One of my favorite Birthers is Lord Monckton of Brenchley. He has a lot of class, and is not afraid to stick his neck out on contrarian causes. Which is a lot more rare than you might think. Monckton is a natural born bon vivant, just brimming over with insoucience. I believe he propounds the Birther foolishness just to stir up crap in the colonies. I can see him sitting in his easy chair in front of a good fire, feet propped up on some peasant, and a leather bound volume of Robert Southey in hand, reading about poor Mary, the Maid of the Inn, and chortling about maniacs, in general. So it is fun to finally put him to good use whomping some Birthers right upside the head.
Anyway, over at ObamaReleaseYourRecords, they have strung together three idiotic stories to create a Frankenstein Manchurian Candidate out of Obama:
Three Men Told Of Obama’s
Manchurian Presidency In Advance
Marine Claims While In Hawaii In 1980 He Met Young Obama Who Told Him He Was Born In Mombasa, Kenya And Wanted To Be President One Day.
Ayers Family Postman Claims He Was Told By Bill Ayers’ Mother That Obama Was A Foreign Student. He Also Claims He Met Obama Outside The Ayers Home And Was Told By Obama Himself That He Was Going To Be President.
Physicist Thomas Fife Claims While In Russia In 1992 He Was Told By Former KGB Agents The U.S. Will Have A Black, Soviet Agent As President Soon Named Barack.
Each of these has a video, and the story can be found at this link:
I know that two of these stories have already been debunked, but I will deal with the substantive claims in another Internet Article(s). For now, I want to take the easy way out, like the Birthers usually do, and simply debunk this by using some Monckton Math! Some time ago Lord Monckton made Birther Headlines by stringing together some calculations of odds. For example, if you roll a set of dice, there are 36 possible combinations (6 x 6=36) and therefore 1 chance in 36 of getting a particular combination. (egs. a “6” on the first die, and a “5” on the second one.)
A person could add another set of odds to this, and then calculate the overall odds, although conceptually the result is meaningless. For example, the odds of drawing the Jack of Spades from a standard deck, with no jokers, is 1 in 52. You could calculate the chance of first rolling a 6, then a 5, and then drawing the Jack, as (1/6) x (1/6) x (1/52). This works out to 1 chance in 1,872, although I am not sure why you would care.
Anyway, Monckton strung together a series of estimated odds on Obama’s birth certificate issue and supposedly arrived at some miniscule chance that the document was genuine. This was conceptually flawed approach. With dice, or cards, the total number of chances is discreet. There are six possibilities for each roll, for each die. Meanwhile, Monckton used such well established “odds” as:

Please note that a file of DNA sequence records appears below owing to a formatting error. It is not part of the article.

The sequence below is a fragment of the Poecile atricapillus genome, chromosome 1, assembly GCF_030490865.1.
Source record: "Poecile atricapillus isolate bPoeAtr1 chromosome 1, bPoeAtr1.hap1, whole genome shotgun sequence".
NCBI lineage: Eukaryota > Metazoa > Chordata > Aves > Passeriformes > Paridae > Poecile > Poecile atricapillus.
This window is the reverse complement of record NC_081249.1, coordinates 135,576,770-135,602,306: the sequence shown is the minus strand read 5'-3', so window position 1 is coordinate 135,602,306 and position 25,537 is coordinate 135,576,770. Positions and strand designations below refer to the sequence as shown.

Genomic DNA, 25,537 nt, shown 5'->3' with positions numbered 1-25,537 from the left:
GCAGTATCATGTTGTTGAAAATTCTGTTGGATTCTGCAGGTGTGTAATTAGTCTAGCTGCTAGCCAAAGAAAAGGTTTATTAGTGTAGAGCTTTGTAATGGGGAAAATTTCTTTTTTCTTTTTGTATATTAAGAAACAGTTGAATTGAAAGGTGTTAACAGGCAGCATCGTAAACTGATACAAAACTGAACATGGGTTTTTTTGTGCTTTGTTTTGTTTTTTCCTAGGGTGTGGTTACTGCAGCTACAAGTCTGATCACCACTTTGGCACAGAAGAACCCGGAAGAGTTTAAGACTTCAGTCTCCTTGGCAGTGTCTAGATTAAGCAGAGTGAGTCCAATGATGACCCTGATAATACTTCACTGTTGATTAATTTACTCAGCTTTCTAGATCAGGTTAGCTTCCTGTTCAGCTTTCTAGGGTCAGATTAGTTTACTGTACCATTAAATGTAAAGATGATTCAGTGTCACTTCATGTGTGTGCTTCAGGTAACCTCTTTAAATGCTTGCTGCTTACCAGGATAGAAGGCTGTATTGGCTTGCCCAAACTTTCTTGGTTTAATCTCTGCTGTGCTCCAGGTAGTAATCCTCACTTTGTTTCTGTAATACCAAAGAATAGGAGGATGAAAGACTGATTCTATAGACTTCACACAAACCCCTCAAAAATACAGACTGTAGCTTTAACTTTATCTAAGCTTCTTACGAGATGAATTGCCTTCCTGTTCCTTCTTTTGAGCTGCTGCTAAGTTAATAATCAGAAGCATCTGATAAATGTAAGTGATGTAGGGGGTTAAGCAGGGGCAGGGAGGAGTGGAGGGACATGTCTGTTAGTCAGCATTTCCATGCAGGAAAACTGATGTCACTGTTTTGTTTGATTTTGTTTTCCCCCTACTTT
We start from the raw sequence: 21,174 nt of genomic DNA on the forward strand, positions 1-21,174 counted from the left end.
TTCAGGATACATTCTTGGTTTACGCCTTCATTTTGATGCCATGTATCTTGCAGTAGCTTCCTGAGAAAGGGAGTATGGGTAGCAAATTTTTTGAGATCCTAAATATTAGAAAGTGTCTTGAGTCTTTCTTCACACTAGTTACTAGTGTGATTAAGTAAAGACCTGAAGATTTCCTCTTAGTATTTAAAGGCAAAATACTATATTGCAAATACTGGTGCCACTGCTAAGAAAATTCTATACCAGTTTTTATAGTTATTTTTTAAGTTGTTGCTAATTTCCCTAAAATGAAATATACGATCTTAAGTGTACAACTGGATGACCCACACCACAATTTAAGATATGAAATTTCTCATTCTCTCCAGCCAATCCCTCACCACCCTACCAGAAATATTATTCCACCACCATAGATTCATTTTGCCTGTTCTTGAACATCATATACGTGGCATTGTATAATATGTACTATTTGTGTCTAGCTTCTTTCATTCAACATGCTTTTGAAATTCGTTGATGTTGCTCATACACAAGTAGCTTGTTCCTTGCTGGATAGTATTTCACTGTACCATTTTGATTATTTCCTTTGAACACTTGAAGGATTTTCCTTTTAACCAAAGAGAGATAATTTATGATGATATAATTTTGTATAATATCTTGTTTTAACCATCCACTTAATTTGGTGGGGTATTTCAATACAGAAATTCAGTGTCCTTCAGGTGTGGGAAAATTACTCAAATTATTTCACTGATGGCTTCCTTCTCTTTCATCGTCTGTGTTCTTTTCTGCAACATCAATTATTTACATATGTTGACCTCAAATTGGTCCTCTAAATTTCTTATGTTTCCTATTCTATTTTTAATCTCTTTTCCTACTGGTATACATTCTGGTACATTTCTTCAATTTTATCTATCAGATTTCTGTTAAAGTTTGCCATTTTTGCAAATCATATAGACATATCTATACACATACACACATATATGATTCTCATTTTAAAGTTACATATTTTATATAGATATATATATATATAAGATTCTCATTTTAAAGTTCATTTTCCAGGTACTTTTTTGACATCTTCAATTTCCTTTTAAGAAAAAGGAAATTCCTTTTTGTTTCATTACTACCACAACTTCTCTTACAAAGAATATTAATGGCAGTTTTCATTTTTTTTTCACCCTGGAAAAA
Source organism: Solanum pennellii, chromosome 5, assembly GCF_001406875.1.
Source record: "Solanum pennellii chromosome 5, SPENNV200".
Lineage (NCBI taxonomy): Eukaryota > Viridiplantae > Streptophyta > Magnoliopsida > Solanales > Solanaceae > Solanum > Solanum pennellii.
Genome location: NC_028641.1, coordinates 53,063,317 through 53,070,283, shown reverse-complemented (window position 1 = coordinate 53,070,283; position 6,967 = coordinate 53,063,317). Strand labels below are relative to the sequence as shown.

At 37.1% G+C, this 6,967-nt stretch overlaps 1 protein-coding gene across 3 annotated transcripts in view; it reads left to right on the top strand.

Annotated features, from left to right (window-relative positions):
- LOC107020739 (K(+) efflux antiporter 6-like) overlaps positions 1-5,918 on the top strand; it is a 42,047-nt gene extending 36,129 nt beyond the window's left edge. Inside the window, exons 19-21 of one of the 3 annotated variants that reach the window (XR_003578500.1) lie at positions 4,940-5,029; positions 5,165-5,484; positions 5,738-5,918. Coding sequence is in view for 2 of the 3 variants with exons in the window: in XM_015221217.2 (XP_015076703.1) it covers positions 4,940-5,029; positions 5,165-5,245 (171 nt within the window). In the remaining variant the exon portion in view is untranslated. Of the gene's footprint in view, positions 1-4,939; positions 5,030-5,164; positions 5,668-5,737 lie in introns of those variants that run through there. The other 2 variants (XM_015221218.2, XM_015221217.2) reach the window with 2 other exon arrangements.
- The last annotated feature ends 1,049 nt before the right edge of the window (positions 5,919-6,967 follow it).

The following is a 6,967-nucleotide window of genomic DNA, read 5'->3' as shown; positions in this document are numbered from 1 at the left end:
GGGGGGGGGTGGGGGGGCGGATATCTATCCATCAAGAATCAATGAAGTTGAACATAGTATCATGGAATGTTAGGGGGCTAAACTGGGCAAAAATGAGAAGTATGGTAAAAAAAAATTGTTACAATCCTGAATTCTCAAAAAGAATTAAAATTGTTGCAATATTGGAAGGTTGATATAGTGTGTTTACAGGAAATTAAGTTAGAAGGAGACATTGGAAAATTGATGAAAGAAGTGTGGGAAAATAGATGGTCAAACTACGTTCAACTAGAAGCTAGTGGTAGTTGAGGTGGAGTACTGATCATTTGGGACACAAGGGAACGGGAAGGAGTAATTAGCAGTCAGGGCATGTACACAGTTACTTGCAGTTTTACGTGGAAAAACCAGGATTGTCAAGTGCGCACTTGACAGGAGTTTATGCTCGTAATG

Lavishly funded bureaucracy uses wonky typewriter:” 10:1
The fact that the registrar’s signature-stamp on the electronic form can be moved about: 100:1 against.
Use of “African” contrary to written form-filling rules and 20 years before the term came into common use: 25:1
It was a fun read, but laughable. No one but a MORON would have taken it seriously, (I estimate 1000 to 1 against a rational person falling for it.) BUT, ORYR ran with the story, here:
Sooo, lets all play goofball in the same park! I hereby make the following conservative estimates:
1. Odds that the Marine is telling the truth – 1 in 100; (This story has been debunked.)
2. Odds that if the Marine was accurate, and that he actually met Obama – 1 in 1000; (Assuming there were only 1,000 young black men on the whole island.)
3. Odds that the Postman’s memory was correct – 1 in 3; (Simply estimated odds of accurately remembering such an encounter, as opposed to a false memory.)
4. Odds that if the Postman’s memory was correct, he actually met Obama – 1 in 1000; (Again, assuming there were only 1,000 young black men in Chicago. Am I being conservative here, or what???)
5. Odds that the Ruskie is accurate about deep cover agents inserted for that particular purpose – 1 in 500; (Really, trying to game the Presidency that many years in advance with a Black American???)
I could go on and on, like Monckton, and add some more “odds” to really zing the number up into the gazillion range, but this will suffice. Now, let’s do some Monckton Math, and see how this all works out. (1/100) x (1/1000) x (1/3) x (1/1000) x (1/500) (Hmmm, I get 1 chance in 150 Billion that the ORYR story is true! Oops. I messed up. That’s actually a better chance of being true than most Birther claims.
Uh, never mind.
Note 1. The Image. This is from the 1931 film, Dr. Jekyll and Mr. Hyde.
Note 2. Lord Monckton has been the subject of two previous articles here:
Like I said, the ORYR stories are a little long in the tooth: The Postman also made appearances, including:
The Marine got clobbered. also:
There is also a link in the Marine story, to the Barackryphal Blog, which is an excellent read:
Note 3. Mary, The Maid of the Inn. Yes, of course there is such a poem! I like Robert Southey. Most of his writings are not overwhelmingly fantastic, but when you pick up a book of his, you find yourself still reading several hours later.
Note 4. The Caption and the Image Easter Egg. Many websites and comment sections now ask you to “prove you are a human” by answering a math question, like that. For ESL’s “peering in”, in the sense of looking in a window, is a wordplay on Lord Monckton’s insistence on presenting himself as a “peer of the realm.”